Nursing alumni honoured as trailblazing women
In January, the Nellie McClung Foundation announced Manitoba’s 150 Women Trailblazers in the Winnipeg Free Press. The list included several University of Manitoba alumni, including two esteemed colleagues from what is now the College of Nursing, Rady Faculty of Health Sciences.
The honour celebrates contributions that Manitoba women have made to social justice, arts, sports, politics and community activities.
Joann MacMorran, who graduated with a bachelor of nursing from UM in 1965, had an accomplished career of over 30 years dedicated to the control of tuberculosis (TB) in Manitoba and internationally.
In 1971, MacMorran became the provincial nurse consultant in tuberculosis and pulmonary disease. Working with Dr. Earl Hershfield, she was instrumental in implementing protocols in the treatment of TB and aggressive contact tracing. Together, they developed the direct observed therapy method for TB treatment, which was adopted internationally.
After retiring from the position in 2002, she was approached by the Canadian International Development Agency to join a project in Guyana to implement the program she helped develop in Manitoba, which included an electronic TB registry.
“Joann went all around the world and spoke about our program here in Manitoba, which was very innovative,” said nurse educator Arlene Draffin Jones, who worked on the DOT program with MacMorran.
“We taught patients to take medications themselves. It was a very new idea at the time,” said Jones, former president of the Council of Women of Winnipeg, which was also named in the 150 Women Trailblazers list.
Dr. Netha Dyck, dean of the College of Nursing, called MacMorran’s contributions to health care “remarkable.”
“We are honoured to pay tribute to Joann MacMorran and celebrate her contributions to quality health care, particularly in relation to her outstanding work in the management of tuberculosis,” Dyck said. “She was passionate about treating tuberculosis and worked tirelessly in stopping its spread.”
MacMorran taught in the UM nursing faculty from 1969 to 1971, and has remained active since leaving the CIDA project in 2006, volunteering at a thrift shop at Health Sciences Centre and with arts groups. However, in October 2020 she suffered a fall and tested positive for COVID-19 while in hospital.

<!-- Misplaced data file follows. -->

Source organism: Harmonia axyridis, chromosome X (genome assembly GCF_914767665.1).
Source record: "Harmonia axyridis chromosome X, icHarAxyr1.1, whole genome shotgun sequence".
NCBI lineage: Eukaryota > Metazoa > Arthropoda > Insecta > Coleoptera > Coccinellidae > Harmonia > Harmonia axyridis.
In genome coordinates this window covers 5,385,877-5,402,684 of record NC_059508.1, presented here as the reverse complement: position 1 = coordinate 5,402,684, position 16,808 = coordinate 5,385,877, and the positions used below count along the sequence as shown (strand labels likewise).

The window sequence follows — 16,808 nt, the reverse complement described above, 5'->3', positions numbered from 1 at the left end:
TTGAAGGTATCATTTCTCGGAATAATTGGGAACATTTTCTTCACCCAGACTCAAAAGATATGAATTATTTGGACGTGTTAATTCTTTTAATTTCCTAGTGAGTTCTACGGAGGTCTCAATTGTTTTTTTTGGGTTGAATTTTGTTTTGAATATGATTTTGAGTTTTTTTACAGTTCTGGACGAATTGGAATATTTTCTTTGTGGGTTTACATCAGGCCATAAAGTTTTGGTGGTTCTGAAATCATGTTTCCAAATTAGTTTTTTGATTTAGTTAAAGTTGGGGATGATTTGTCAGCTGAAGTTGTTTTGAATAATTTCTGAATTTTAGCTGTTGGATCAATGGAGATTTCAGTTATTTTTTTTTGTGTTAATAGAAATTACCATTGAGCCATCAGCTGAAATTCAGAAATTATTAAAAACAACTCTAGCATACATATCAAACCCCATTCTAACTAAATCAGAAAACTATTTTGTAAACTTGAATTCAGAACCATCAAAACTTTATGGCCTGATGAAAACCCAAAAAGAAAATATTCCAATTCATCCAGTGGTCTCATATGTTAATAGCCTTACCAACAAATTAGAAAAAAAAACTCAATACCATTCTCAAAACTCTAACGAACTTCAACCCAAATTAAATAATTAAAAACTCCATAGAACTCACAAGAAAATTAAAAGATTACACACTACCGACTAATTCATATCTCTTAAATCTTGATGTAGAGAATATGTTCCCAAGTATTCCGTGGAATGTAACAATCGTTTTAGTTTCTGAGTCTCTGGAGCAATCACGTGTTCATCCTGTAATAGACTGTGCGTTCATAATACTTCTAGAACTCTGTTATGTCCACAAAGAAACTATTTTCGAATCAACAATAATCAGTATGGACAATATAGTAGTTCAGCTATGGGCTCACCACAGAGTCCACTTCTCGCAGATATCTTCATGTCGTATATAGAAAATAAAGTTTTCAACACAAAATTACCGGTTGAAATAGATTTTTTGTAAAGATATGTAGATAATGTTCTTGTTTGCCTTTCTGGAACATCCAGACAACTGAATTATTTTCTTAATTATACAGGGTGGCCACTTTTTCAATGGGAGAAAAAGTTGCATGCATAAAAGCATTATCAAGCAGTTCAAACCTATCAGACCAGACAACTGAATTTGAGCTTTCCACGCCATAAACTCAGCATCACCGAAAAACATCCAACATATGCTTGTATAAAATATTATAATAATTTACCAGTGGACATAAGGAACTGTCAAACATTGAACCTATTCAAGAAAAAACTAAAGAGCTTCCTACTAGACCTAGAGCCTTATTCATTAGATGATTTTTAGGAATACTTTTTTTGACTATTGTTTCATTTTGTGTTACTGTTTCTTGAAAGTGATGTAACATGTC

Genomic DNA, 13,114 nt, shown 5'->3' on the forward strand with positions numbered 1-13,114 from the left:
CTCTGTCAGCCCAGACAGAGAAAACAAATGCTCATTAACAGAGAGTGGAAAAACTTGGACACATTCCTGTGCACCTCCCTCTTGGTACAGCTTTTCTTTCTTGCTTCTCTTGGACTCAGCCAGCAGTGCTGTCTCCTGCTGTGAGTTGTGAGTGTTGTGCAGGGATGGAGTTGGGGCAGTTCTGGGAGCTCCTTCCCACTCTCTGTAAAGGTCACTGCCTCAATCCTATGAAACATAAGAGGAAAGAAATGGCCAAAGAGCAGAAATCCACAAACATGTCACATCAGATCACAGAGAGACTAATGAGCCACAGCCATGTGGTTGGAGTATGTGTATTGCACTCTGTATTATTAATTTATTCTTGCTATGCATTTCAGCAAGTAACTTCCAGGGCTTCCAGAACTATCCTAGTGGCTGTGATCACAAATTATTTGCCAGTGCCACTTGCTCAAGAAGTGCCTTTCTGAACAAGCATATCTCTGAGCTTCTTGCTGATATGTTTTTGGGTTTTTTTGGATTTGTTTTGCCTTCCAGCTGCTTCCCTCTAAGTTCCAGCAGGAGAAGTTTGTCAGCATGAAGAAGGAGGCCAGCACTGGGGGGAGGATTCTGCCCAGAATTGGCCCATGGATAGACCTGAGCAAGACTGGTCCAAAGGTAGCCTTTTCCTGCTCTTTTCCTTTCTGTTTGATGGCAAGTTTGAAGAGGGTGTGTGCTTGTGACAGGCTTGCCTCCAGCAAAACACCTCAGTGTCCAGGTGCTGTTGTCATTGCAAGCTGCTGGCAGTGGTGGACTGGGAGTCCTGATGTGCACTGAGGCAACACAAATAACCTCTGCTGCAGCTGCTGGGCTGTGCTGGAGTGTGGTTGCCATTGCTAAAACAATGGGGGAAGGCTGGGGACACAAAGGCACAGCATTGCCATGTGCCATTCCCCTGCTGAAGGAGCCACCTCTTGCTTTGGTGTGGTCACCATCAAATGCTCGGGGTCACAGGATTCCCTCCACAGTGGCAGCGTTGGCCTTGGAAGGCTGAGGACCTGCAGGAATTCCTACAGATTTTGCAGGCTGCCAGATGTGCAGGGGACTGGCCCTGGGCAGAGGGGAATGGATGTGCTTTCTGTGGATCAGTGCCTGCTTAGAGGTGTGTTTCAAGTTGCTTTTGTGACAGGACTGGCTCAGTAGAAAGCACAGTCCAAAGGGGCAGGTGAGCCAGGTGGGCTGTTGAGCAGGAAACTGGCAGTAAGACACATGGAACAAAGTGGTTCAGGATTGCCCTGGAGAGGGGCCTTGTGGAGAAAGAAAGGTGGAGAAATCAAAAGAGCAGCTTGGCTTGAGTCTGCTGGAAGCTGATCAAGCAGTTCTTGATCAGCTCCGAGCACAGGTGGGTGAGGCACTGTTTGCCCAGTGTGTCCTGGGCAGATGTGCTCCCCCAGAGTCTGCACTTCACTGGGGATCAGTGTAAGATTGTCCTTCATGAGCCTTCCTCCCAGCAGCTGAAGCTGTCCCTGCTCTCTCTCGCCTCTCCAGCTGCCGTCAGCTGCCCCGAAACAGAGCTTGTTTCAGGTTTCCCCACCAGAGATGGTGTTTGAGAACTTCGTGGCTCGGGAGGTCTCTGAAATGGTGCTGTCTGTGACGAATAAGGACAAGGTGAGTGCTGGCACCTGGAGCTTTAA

Barbara Bilodeau-Shumley, a friend and fellow retired nurse, has been MacMorran’s health-care proxy and arranged 24/7 care in her home.
“With 11 different caregivers every 24 hours, I’m happy to say she’s on the road to recovery,” she said.
Dr. Helen Glass
Also recognized was Dr. Helen Glass, former dean of the college. Dyck said she was delighted to hear that Glass was included in the list.
“As one of the most influential nurses in Canada and beyond, we continue to celebrate her extensive contributions in nursing education, nursing practice and community health, and in making amendments to the Canada Health Act,” Dyck said.
Glass, who earned a UM nursing certificate in 1958, was named director of the School of Nursing in 1972, a position she held until 1979. She was instrumental in establishing a graduate program in nursing at UM and also in creating what is now known as the Manitoba Centre for Nursing and Health Research (MCNHR).
Glass later became president of the Canadian Nurses Association and had a great influence on the wording and scope of the Canada Health Act, working for the inclusion of nursing and allied health professionals alongside physicians in the delivery of primary care services.
The College of Nursing’s building at Fort Garry campus is named in her honour, as is the MCNHR’s annual research symposium. Glass died in 2015 at the age of 97.
Glass’s daughter, Susan Glass, said it means a great deal to see her mother’s impact on the nursing profession continue to be recognized and remembered.
“She made an impact on so many people. She loved her students and would do anything to make them better,” she said. “And as she got older, we’d hear from her caregivers about the impact she made on them. Even late in life, she continued to elevate her profession, one nurse at a time.”